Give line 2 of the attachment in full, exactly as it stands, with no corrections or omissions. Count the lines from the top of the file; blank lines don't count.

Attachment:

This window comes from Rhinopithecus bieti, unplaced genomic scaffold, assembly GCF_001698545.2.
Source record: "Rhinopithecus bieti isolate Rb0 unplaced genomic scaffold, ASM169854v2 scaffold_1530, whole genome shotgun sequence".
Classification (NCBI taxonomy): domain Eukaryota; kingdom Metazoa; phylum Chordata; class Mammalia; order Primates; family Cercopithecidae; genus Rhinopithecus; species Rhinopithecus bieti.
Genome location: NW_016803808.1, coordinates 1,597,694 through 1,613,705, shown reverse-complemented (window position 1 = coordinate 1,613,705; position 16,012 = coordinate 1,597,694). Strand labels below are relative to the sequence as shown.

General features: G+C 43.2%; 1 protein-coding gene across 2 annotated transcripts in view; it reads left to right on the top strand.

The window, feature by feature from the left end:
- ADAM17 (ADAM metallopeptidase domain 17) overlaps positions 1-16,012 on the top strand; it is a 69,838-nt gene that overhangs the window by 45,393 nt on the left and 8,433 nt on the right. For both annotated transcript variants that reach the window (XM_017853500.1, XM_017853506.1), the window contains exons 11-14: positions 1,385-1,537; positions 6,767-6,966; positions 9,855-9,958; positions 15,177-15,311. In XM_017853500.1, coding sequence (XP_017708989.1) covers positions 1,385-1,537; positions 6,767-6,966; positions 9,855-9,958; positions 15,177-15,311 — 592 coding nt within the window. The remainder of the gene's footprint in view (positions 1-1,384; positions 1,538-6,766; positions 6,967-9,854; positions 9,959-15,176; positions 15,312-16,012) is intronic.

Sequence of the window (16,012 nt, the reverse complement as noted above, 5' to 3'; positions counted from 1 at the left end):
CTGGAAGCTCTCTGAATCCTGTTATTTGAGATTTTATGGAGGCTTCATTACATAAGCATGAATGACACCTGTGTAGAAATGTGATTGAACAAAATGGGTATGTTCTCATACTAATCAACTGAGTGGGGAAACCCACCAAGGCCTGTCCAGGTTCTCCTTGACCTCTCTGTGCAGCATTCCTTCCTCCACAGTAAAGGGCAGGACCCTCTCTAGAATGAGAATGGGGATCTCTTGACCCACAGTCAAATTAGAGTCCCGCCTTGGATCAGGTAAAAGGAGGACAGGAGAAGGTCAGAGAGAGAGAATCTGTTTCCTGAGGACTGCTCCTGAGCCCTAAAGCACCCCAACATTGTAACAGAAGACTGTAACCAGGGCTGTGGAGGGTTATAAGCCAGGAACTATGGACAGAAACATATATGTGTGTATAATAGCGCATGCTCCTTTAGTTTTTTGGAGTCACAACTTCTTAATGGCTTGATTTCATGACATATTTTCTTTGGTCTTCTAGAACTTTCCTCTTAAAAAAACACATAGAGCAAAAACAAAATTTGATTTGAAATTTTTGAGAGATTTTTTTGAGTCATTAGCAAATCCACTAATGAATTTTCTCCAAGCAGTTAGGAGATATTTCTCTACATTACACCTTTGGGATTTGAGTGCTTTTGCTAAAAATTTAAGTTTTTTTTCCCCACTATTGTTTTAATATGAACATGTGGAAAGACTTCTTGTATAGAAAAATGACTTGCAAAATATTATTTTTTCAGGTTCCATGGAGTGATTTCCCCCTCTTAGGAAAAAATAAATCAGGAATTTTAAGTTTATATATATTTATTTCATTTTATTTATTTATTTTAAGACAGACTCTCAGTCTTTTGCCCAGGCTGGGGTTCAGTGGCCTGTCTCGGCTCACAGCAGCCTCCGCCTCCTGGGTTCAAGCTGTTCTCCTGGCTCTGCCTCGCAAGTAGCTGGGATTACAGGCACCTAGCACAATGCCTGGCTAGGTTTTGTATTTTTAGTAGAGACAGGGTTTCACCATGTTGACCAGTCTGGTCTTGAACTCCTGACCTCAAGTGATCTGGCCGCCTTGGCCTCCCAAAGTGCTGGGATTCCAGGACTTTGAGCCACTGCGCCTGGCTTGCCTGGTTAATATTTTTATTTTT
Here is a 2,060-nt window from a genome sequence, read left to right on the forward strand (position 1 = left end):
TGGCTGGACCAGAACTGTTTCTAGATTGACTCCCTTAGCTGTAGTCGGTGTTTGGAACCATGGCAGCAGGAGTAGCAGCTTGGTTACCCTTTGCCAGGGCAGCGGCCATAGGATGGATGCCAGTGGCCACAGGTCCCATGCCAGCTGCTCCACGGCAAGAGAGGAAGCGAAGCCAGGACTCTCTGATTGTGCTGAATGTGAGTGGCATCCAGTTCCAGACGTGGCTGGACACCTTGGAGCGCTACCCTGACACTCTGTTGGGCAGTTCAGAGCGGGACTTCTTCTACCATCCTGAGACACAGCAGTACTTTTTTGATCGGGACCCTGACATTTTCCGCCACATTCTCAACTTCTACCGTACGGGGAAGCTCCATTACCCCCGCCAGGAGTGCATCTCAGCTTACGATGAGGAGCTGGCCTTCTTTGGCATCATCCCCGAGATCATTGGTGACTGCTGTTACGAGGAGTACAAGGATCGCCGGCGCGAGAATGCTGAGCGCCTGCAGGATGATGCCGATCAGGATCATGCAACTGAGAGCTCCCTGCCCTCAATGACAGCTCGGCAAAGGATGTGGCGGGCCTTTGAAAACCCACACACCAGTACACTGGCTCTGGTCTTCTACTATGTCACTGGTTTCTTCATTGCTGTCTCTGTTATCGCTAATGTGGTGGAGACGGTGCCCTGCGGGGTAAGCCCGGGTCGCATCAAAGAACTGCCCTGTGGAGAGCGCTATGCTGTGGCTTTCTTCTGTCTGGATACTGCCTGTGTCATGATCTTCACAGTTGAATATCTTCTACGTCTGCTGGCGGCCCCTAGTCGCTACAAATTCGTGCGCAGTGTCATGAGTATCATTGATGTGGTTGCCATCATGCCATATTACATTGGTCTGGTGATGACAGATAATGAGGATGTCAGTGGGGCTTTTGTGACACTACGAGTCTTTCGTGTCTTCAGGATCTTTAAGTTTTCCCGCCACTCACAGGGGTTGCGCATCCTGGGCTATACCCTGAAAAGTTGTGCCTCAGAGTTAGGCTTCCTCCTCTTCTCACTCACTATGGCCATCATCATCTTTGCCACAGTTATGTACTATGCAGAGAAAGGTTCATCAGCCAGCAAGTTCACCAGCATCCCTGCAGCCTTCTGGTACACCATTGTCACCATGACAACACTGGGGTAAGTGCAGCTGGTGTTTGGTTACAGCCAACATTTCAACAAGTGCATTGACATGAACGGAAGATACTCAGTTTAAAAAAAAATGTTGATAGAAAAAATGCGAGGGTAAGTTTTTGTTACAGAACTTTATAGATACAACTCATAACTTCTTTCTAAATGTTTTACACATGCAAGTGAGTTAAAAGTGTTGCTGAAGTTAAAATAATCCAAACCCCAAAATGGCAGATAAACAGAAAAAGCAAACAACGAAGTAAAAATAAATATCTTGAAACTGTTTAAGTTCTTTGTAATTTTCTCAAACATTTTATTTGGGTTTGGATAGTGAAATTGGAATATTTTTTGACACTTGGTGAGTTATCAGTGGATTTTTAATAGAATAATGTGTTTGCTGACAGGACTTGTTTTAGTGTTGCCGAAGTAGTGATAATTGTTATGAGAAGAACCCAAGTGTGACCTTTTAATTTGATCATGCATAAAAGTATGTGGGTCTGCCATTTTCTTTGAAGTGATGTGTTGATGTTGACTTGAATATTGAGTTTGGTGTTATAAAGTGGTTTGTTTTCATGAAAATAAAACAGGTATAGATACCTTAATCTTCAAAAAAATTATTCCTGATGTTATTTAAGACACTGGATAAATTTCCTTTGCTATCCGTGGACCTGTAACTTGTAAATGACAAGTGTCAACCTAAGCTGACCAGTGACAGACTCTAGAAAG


Source record: "Rhinopithecus bieti isolate Rb0 unplaced genomic scaffold, ASM169854v2 scaffold_1530, whole genome shotgun sequence".